The Q4 2020 Manhattan Residential Real Estate Report
The most important takeaway from Corcoran’s Fourth Quarter 2020 Manhattan residential real estate report, is that closings in Q4 represented deals that were done after the pandemic had an impact on the market. Now we have a clear picture of what post Covid pricing looks like. The second most important finding is that signed contracts increased significantly, indicating that the Manhattan real estate market has stabilized after being shut down earlier in the year. The market is showing signs of resilience.
Here’s what happened during the Fourth Quarter 2020 in Manhattan:
• Manhattan ended 2020 with the market showing signs of stabilization and resilience. In Q4 2020, closings grew versus the previous two quarters, signed contracts returned to pre-COVID levels, and inventory growth slowed.
• Deal activity increased significantly in Q4 2020, seen in both the annual gain in signed contracts and quarterly growth in closings. Year-over-year, contracts signed rose 8%. Closings rose 18% versus last quarter thanks to the increase in contract activity after reopening.
• Increased inventory is still one of the most significant headwinds facing the Manhattan market’s broader recovery. Supply remains much higher than Q4 2019 due to the surge in new listings upon reopening. Available inventory is up 36% year-over-year to 9,964 units.
• In Q4 2020, over 90% of closings were for deals inked since March, giving a clearer picture of COVID-driven price trends and buyer preferences. In Q4, value-seeking buyers closed on larger apartments but prioritized space and layout over building and location.
The median price increased to $1,044,000, representing a 4%, year-over-year increase, because buyers were closing on larger apartments in the fourth quarter and not because prices increased overall. The more accurate indicator of where we are, is the average price per square foot, which is now $1615/ foot; an 8% decline from last year, and a four year low. So we can say in general Covid took 8% out of the market. However, remember in 2020 negotiability increased as the price of the property increased, with many properties under $1 million, going over asking. Bidding wars on well-priced properties were not uncommon. Meanwhile on the high end of the market we have seen decreases in pricing by as much as 40%, motivating buyers to snap up some great deals. When it comes to pricing, what is clear from the market data is that buyers are seeking and finding value.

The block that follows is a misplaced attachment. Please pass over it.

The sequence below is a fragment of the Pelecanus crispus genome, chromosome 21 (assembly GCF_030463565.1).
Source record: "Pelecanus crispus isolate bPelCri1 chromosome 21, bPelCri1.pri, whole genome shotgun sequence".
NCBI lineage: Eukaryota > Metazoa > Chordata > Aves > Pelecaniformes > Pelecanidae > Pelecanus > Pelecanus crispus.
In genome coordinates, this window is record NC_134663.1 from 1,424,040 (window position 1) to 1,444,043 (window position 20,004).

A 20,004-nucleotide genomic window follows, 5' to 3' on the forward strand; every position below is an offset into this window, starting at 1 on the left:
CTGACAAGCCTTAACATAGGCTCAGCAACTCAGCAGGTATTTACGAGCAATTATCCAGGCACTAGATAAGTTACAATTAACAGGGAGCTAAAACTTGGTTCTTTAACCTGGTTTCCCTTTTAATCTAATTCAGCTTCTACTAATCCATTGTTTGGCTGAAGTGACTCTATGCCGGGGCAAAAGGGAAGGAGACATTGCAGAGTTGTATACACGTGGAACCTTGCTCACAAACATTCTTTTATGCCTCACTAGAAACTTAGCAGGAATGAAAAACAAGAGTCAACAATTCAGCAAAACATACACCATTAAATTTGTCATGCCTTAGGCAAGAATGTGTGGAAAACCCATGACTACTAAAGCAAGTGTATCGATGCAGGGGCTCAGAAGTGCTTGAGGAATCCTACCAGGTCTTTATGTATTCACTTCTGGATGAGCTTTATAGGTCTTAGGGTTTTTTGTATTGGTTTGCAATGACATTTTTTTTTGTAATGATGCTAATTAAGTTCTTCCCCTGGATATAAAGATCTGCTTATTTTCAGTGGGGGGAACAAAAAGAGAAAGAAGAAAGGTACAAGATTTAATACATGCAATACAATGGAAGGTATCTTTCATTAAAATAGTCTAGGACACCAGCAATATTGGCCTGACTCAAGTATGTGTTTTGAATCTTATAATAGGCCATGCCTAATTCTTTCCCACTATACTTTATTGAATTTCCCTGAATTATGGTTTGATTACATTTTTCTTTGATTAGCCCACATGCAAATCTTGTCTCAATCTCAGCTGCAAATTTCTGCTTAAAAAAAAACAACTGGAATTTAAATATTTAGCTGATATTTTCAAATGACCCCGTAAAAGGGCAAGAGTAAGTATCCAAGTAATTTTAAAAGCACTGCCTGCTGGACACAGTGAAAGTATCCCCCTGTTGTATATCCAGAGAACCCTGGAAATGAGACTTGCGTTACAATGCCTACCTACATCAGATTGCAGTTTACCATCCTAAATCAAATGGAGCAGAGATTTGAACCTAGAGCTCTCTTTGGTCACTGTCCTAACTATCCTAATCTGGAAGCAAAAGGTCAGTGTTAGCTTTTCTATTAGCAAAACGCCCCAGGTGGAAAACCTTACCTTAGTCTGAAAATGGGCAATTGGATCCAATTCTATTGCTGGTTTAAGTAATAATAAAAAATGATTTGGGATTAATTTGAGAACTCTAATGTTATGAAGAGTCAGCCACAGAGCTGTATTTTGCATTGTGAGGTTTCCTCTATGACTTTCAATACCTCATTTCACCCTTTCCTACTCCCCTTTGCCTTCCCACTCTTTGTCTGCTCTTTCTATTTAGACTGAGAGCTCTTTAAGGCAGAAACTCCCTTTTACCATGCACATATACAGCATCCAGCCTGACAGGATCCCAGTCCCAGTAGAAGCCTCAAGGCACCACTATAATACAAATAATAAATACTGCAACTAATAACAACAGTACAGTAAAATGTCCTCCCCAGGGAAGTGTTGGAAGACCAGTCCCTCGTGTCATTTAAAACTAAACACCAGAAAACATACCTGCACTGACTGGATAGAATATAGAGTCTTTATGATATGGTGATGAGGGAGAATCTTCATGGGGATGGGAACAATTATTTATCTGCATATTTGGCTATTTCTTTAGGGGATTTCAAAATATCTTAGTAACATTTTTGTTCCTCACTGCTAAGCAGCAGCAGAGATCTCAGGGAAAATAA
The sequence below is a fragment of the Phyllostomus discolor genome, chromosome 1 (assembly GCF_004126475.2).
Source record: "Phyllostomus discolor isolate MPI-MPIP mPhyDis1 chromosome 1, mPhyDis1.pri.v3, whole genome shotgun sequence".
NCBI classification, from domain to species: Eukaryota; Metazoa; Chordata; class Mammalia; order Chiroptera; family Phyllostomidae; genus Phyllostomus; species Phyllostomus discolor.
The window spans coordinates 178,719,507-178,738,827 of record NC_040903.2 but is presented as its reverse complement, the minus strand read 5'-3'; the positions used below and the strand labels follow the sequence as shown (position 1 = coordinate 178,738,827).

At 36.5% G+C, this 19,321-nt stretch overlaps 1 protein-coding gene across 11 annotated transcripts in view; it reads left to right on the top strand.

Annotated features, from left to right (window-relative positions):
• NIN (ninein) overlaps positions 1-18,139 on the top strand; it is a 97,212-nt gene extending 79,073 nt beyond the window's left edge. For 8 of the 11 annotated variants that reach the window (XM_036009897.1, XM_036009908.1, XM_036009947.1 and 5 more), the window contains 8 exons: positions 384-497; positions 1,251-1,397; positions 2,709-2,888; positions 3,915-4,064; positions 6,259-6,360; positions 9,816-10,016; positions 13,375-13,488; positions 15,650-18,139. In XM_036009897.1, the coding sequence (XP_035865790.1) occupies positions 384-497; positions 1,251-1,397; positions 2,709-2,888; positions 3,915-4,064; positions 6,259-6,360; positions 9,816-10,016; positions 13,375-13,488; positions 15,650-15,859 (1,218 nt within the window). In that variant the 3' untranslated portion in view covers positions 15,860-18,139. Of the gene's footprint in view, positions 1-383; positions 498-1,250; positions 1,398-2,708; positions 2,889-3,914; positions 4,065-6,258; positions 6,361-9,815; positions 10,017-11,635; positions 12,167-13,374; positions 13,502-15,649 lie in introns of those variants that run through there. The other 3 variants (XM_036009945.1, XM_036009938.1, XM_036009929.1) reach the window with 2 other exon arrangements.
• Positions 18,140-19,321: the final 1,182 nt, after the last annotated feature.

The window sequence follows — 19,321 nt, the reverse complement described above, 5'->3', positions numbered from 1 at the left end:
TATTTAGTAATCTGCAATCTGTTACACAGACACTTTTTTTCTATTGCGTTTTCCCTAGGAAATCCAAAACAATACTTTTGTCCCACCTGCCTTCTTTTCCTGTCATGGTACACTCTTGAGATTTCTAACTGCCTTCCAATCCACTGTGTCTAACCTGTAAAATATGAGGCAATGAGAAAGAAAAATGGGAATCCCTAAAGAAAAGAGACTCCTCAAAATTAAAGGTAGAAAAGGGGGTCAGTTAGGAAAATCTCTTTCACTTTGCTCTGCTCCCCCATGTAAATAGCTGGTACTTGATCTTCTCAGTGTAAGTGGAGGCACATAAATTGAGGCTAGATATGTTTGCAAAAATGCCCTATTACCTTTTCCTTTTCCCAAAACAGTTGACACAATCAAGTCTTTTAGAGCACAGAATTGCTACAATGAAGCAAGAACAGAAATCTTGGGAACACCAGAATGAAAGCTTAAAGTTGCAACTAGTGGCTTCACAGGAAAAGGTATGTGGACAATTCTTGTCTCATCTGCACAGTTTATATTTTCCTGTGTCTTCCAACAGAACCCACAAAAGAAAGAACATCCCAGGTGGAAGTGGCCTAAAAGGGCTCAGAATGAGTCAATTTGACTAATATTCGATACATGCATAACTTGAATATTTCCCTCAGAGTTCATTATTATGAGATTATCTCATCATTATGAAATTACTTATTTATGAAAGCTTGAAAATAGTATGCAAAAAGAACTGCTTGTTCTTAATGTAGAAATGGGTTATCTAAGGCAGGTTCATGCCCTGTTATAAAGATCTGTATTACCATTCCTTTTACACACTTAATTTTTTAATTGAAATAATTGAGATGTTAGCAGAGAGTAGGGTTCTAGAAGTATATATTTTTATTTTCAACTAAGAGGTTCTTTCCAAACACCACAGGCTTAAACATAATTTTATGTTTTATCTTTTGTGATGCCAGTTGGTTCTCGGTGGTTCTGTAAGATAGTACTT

At the end of 2020, I told you the inventory had come down in the month of December and that is true. In November and December we did see lower inventory compared to the month of October due to increased signed contracts and sellers taking their properties off the market for the holiday season. However, year-over-year inventory is up by 36%. While that is high, I am reluctant to over emphasize the supply increase, given the fact that I continue to see stable demand. Many buyers are moving within Manhattan, trying to find a home which accommodates their new lifestyle.
The number of listings under $1 million increased by over 50% from 2019 and more than three quarters of those listings were studios and one bedrooms. In my opinion this segment of the market is getting the most amount of listing activity as buyers find they need more space or relocate to new cities while investors retreat from a tough rental market. I am expecting this segment of the market to show more strength toward the end of the year as we are able to return to our offices. The only category seeing a decline in inventory was new development. Some new developments were taken off the market, turning into rentals. Six new buildings were brought to market with only a fraction of those units actively listed, which is a common practice.
Contracts signed is one of my favorite indicators because it gives us information about what just happened. Closings can take 60 days so there is a time lag on reporting those numbers. Contracts signed typically represent the business which has been done over the past one to four weeks. In the fourth quarter, contracts were up 43% over the third quarter. This is a huge increase, demonstrating buyer confidence in New York City for the long term. Year-over-year contracts were up 8%. So while pricing may have adjusted downward, demand is showing strength. In terms of transactions we are seeing far more activity than we did in 2019. I am expecting this trend to continue because of not only the new pricing established in 2020, but also the changes in lifestyle which Covid has brought about.
To read the full report go to: https://inhabit.corcoran.com/new-york-city-real-estate-market-report-q4-2020/
Are you thinking of buying or selling residential real estate in NYC in 2021? Reach out for your FREE consultation and a copy of the Fourth quarter report: firstname.lastname@example.org,917-690-4861.
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